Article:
GeoLog

Antarctic Peninsula

Imaggeo on Mondays: An expedition to better understand Antarctic soils

Imaggeo on Mondays: An expedition to better understand Antarctic soils

A dramatic evening sky puts the frame to a photo taken during the Brazilian Antarctic expedition to James Ross Island in 2016. Brazilian palaeontologists and soil scientists together with German soil scientists spent over 40 days on the island to search for fossils and sample soils at various locations of the northern part of the island.

The island was named after Sir James Clark Ross who led the British expedition in 1842, which first charted locations at the eastern part of the island. James Ross Island is part of Graham Land, the northern portion of the Antarctic Peninsula, separated from South America by the stormy Drake sea passage.

Map of the Antarctic Peninsula featuring the James Ross Archipelago (Credit: The Scientific Committee on Antarctic Research, Antarctic Digital Database Map Viewer)

This photo was taken in the northern Ulu Peninsula, which is the northernmost part of the relatively large James Ross Island and the largest ice-free area in the Antarctic Peninsula region. The island’s characteristic appearance is formed by Late Neogene volcanic rocks (3-7 million years old) over fossil rich Late Cretaceous sandstones (66-120 million years old).

In the photo we are looking from a higher marine terrace at the Santa Martha Cove, the ‘home’ to the 2016 Brazilian Antarctic expedition, towards the steep cliffs of Lachman Crags, a characteristic mesa formed by Late Neogene lava flows. The Lachman Crags mesa, the Spanish word for tablelands, dominates the landscape of the northern part of the Ulu Peninsula. Above the cliffs visible in the photo, a glacier covered plateau stretches to the Northwest.

The marine terrace on which the tent is standing is comprised of a flat area that has been ice-free for approximately 6000 years and thus makes for a great model system to study soil development after glacial retreat. The ground is composed of a mixture of volcanic rocks and Cretaceous sandstones rich in all sorts of fossils, from fossilised wood to shark teeth, ammonites and reptile bones.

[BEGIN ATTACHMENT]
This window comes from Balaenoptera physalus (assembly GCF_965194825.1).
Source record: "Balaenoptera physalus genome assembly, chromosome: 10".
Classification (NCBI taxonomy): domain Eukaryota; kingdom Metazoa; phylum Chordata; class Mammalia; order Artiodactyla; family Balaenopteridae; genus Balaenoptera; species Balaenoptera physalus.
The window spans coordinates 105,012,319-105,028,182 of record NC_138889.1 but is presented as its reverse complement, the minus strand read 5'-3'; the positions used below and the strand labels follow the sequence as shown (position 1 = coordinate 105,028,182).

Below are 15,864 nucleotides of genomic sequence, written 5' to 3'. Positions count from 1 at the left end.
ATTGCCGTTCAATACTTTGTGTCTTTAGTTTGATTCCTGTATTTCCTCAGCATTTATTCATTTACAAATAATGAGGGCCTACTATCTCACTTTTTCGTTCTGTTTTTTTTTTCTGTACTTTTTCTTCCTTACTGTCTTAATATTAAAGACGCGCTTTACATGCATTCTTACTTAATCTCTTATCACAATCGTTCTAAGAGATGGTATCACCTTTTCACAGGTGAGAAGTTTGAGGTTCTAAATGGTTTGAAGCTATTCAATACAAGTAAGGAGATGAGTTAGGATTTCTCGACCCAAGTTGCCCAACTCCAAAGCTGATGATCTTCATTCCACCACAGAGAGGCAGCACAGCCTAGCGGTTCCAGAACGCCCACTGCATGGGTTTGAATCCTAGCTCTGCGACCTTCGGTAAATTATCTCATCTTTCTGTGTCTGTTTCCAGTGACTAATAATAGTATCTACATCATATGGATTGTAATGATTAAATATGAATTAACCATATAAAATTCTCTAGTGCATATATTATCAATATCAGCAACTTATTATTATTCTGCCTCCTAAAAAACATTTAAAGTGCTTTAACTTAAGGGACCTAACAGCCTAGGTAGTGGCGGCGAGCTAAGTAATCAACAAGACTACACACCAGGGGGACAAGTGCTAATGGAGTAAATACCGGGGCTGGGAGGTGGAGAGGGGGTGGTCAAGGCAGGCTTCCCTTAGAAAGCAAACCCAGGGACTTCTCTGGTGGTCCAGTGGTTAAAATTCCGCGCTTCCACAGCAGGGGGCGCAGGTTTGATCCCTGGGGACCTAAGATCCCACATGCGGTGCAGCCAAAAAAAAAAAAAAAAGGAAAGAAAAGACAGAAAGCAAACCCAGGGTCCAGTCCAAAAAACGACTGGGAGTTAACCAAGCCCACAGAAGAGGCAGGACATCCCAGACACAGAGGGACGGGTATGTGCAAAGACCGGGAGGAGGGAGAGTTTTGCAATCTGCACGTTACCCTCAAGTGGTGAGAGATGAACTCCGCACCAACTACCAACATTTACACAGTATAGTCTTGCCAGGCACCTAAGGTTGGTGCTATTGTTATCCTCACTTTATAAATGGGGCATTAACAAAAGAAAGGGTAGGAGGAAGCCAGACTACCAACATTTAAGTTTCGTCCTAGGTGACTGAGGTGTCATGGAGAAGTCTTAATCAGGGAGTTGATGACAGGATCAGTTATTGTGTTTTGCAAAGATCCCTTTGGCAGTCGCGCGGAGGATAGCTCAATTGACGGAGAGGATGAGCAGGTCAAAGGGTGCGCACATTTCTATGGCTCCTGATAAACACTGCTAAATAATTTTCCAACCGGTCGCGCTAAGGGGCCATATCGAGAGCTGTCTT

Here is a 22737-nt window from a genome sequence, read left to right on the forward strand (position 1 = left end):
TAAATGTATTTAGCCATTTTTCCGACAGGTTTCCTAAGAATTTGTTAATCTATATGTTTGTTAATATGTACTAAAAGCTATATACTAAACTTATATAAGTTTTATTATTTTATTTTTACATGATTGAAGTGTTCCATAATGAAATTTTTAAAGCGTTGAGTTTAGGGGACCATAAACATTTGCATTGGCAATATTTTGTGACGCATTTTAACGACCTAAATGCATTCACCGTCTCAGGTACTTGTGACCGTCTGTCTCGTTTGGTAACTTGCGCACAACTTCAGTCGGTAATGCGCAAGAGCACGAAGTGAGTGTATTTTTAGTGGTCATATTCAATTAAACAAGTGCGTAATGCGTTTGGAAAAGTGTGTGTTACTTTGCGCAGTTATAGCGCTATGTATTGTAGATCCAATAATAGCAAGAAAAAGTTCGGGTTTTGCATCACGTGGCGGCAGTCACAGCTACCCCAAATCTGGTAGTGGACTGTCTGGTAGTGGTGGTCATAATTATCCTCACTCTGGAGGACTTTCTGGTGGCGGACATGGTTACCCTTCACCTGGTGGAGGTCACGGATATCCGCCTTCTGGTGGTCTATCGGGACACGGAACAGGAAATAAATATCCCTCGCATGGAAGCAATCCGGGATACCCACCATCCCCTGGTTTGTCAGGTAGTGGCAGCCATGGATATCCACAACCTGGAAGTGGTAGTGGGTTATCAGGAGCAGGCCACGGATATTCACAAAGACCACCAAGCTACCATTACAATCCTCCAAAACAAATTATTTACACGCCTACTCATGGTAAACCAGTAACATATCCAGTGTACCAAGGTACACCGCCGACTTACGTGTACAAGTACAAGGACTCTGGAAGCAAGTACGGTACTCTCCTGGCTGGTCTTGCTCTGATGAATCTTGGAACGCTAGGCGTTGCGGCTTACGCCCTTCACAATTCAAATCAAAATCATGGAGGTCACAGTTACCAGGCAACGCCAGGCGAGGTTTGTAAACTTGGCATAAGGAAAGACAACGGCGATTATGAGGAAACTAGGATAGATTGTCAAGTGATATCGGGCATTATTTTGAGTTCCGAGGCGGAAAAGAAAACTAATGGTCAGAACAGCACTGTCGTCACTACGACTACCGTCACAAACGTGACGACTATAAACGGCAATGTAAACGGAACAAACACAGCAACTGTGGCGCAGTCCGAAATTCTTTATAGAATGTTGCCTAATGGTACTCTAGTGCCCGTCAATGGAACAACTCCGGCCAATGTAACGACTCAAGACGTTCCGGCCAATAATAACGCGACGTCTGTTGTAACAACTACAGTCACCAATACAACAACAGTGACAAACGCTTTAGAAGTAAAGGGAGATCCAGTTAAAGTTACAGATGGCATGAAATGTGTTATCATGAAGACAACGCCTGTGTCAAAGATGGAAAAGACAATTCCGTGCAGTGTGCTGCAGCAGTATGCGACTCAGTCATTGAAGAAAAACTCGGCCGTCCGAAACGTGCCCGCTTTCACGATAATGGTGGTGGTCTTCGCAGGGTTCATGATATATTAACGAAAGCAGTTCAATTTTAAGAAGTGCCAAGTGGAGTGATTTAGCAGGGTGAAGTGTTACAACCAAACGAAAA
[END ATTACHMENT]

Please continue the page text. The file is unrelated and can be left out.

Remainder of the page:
The strong winds that can start in Antarctica from one moment to the other and the very low precipitation led to the characteristic desert pavement, with stones sorted in a flat arrangement on top of the fine textured, deeply weathered permafrost soils. Although these soils host a surprisingly high number of microorganisms, most terrestrial life is restricted to wetter areas surrounding fresh water lakes and melt water streams. Thus lakes and snow meltwater-fed areas make for higher primary production of algae and mosses, fostering biodiversity and soil development by organic matter input.

As there are no larger bird rookeries on James Ross Island the only way sea-derived nutrients reach the Ulu Peninsula is by a rather grim feature:  dead seal carcasses that lie distributed across the lowlands (< 150 m asl) of the Ulu Peninsula. Carcasses fertilise the soils in their direct vicinity while slowly decomposing over decades, thus feeding small patches of lichens and mosses within the barren cold arid desert. The region is thus an illustration of the harsh Antarctic environment where even Weddell seals, animals that are well adapted for the living in dense pack ice during the polar night, die when losing track on land on the way to the water.

By Carsten Müller, Technical University of Munich Chair of Soil Science, Germany

Imaggeo is the EGU’s online open access geosciences image repository. All geoscientists (and others) can submit their photographs and videos to this repository and, since it is open access, these images can be used for free by scientists for their presentations or publications, by educators and the general public, and some images can even be used freely for commercial purposes. Photographers also retain full rights of use, as Imaggeo images are licensed and distributed by the EGU under a Creative Commons licence. Submit your photos at http://imaggeo.egu.eu/upload/.

February GeoRoundUp: the best of the Earth sciences from around the web

Comparing the TRAPPIST-1 planets

Drawing inspiration from popular stories on our social media channels, as well as  unique and quirky research news, this monthly column aims to bring you the best of the Earth and planetary sciences from around the web.

Major story

Undoubtedly the story of the month is the discovery of a star system of seven Earth-sized planets just 40 light-years away from our own. What makes the finding so exciting is that three of the planets lie in the habitable zone. All could have oceans and atmospheres, making them good candidates to search for extraterrestrial life.